Monday, June 01, 2009

June/July issue of Perfect Sound Forever now online

In the latest issue of Perfect Sound Forever, you'll find (among other things):

Good or bad for artists?
"If labels want to continue to enjoy whatever remnants of record-sale success that are left, and avoid a seemingly inevitable demise, they must look beyond simply artist development to bring in success, sales, and most importantly, longevity, to their artists. And there exists a relatively new and very promising practice to (hopefully) do just that: The 360 Deal."

Reggae toasting star
"Eek-A-Mouse is an important figure in the history of dancehall music because, more than anyone else, he proved that, with dancehall, what you have to say is as important as the way you say it. In other words, flow, delivery and "style" are as important as, and sometimes more important than, what you have to say. "

Stooges/MC5/Ramones owe him- extensive interview
"The basics: early on, during the sixties, he spent time with Andy Warhol & the Factory crowd. From there he became the "house hippie" at Elektra Records, working with the Doors & Love amongst others, and was also responsible for the label signing the MC5 and the Stooges in one day."

Texas fiddles rule
"Texas has countless singers, songwriters and musicians. And in the midst of this great state, there is one voice that stands above all others. A voice so pure that it is like silk flowing across the air, gently reaching inside your head, and leaving a mark forever on you."

Great forgotten bluesman/showman
"On February 7, 1959, Eddie “Guitar Slim” Jones died of complications from pneumonia in New York City. While he was on an East Coast tour of one-nighters, his breathing had become increasingly difficult... Five years earlier, Slim had a number-one hit on the Billboard R&B charts for six weeks straight..."

Enka ballads-Japanese star
"On one (audition) for NHK television, he caught his break, and was signed by a label. Two years of voice training later, and in early '08 he had a stage name: Jero. He also had a single and video: umiyuki or, Marine Snow. Then he blew up."

"Loveless" era interview
"Kevin Shields used to be Garbo or at least Brian Wilson between say 1968-1976. But like Wilson he has emerged and now he just can't seem to shut up. I mean he even was videoed for close to an hour by Ian Svenonious. But when Loveless was being made he didn't talk that much."

Rockabilly roots-rock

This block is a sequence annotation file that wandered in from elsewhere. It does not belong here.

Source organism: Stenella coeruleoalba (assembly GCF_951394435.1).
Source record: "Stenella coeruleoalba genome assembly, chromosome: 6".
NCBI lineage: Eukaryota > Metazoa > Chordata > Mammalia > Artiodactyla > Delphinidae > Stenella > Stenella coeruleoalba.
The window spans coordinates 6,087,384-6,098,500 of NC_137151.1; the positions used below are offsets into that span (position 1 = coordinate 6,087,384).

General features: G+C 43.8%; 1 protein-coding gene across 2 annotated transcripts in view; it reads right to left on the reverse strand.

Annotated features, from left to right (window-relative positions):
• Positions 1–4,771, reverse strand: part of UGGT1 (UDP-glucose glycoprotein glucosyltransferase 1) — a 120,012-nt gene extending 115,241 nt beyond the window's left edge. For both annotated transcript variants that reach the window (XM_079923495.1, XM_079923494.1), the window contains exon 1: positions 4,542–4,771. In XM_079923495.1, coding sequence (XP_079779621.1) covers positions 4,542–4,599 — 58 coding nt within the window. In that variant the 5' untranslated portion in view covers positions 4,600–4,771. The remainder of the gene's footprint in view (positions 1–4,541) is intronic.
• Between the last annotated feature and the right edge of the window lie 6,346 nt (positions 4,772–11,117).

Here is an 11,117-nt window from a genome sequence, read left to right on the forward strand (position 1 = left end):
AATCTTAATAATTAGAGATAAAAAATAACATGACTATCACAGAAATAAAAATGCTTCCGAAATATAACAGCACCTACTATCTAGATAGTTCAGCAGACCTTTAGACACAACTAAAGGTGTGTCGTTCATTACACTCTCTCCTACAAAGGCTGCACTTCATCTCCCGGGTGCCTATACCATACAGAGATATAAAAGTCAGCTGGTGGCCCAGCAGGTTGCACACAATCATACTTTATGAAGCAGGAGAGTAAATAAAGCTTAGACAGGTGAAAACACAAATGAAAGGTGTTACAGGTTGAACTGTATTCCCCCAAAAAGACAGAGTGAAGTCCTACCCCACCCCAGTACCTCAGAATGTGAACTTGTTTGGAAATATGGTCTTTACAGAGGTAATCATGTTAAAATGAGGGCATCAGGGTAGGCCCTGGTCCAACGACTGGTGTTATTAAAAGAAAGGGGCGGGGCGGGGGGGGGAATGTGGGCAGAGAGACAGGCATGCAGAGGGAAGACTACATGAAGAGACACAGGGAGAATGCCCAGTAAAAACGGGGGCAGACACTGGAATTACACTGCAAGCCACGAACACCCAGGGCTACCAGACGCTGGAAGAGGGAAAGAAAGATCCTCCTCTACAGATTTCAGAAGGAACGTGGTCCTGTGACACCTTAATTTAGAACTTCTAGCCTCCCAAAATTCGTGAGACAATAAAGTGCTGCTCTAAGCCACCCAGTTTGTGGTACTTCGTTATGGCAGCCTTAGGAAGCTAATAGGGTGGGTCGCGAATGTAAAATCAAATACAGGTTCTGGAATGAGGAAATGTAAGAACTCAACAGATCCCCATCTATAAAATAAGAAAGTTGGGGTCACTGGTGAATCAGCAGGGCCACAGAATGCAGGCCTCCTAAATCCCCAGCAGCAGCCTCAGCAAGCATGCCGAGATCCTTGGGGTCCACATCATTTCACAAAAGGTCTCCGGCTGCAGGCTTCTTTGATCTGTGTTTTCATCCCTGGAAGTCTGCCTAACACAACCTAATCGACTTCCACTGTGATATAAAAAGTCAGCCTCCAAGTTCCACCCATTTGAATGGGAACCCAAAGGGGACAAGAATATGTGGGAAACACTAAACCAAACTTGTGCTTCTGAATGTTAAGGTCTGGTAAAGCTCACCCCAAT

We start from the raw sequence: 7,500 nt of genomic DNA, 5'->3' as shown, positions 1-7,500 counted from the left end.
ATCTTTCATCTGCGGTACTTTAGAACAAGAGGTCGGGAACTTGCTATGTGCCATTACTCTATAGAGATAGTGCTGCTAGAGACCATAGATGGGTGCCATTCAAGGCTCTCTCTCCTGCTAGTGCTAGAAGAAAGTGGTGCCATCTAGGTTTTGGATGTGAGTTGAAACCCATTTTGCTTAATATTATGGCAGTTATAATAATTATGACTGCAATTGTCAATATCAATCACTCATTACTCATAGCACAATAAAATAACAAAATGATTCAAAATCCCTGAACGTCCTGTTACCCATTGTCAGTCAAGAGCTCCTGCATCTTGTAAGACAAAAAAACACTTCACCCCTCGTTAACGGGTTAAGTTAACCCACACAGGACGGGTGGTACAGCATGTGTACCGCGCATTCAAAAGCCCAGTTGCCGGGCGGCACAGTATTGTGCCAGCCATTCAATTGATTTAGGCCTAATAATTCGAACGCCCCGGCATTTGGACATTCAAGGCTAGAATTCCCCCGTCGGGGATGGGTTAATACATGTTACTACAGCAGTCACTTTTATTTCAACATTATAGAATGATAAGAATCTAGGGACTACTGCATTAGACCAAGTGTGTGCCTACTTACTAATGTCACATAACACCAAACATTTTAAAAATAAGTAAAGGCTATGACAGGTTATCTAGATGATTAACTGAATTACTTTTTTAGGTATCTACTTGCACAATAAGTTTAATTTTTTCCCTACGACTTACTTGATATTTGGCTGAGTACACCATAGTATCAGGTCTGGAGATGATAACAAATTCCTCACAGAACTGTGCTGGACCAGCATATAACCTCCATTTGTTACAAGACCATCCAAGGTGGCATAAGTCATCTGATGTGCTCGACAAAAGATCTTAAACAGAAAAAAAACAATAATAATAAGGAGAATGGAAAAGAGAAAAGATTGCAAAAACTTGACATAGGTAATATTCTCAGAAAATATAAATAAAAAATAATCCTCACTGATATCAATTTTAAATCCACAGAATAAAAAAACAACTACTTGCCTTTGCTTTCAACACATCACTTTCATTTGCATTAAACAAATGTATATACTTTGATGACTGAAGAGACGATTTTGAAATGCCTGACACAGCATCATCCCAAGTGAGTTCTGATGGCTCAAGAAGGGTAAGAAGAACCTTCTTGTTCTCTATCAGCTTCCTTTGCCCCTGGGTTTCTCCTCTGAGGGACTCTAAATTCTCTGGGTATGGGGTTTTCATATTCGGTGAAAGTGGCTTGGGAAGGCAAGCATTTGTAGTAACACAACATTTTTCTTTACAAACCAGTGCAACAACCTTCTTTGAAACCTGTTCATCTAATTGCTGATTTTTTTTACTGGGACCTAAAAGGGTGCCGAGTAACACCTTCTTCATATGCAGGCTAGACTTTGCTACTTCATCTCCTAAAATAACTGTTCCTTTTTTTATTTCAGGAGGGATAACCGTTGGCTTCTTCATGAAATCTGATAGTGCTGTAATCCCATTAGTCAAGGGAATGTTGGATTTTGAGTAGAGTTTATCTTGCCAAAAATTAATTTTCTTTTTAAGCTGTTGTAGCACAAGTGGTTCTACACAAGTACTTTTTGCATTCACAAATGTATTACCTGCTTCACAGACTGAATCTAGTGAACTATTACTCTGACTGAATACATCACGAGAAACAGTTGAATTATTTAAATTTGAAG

"Dex is a musician's musician. But any old soul can hear how he channels spirits through his guitar. For every performance, his face twists into a demon grimace, a gnarled sneer. His eyes glaze over. He rocks on his heels, stamps his feet in a ragged dance. He doesn't know any other way."

"From his home in the unlikely improv hotspot of Long Beach, California, guitarist and composer Chris Schlarb has battled many odds in turning off-the-cuff creativity into his bread and butter. For more than a decade, Schlarb has crossed all boundaries with his guitar and structured compositions both traditional and modernistic, while leaving plenty of room for free expression."

A fevered quest for muzak
"What solace it would be to wait accompanied by some sort of overly vacuumed sound, odiferous of no particular genre or anti-genre, or spuriously genre-bending torsion, some sonorous squeaking air pumped with a few plashes of mildly distasteful keyboard sounds, rounding themselves into a torpor."

Italian jazz & beyond
"Led by a classically trained Italian clarinetist Gianluigi Trovesi, the album "Vaghissimo Ritratto" references twentieth century composition, minimalism, Italian pop, the traditional music of his own lands and even Renaissance period music."

Why does the media love this story only now?
"Back in October, I commented on the mainstream press' acceptance of the so-called comeback of vinyl and the flood of articles that resulted from these somewhat delayed observations. More than six months later, this journalistic trend has yet to ebb. I'm still not seeing a lot of original conclusions drawn by these reporters."

In conjunction with Richie Unterberger's new VU book, their debut engineer (and unofficial co-producer) speaks
"When the Velvets and their management were ready to record their first album in April 1966, it was Norman Dolph to whom they turned when they needed to acquire professional studio time. For good measure, Norman also split the costs for the sessions with the VU's management. He even, along with engineer John Licata, ended up pretty much running those sessions..."

Exclusive excerpt from Barney Hoskyn's new bio details TW's 80's renaissance
"Like the most uncompromising singer-songwriters of the decade just past ­ Dylan, Young, Bowie, and others ­ Waits decided it was time to reinvent himself, to shake off everything he'd stood for. It was make or break, a bloodless coup that would dispense with all and any safety nets..."

PLUS... You can hear some of the artists featured in latest issue at our Last FM channel

We're always looking for good writers and/or ideas so let us know if you have anything to share.

See you online,


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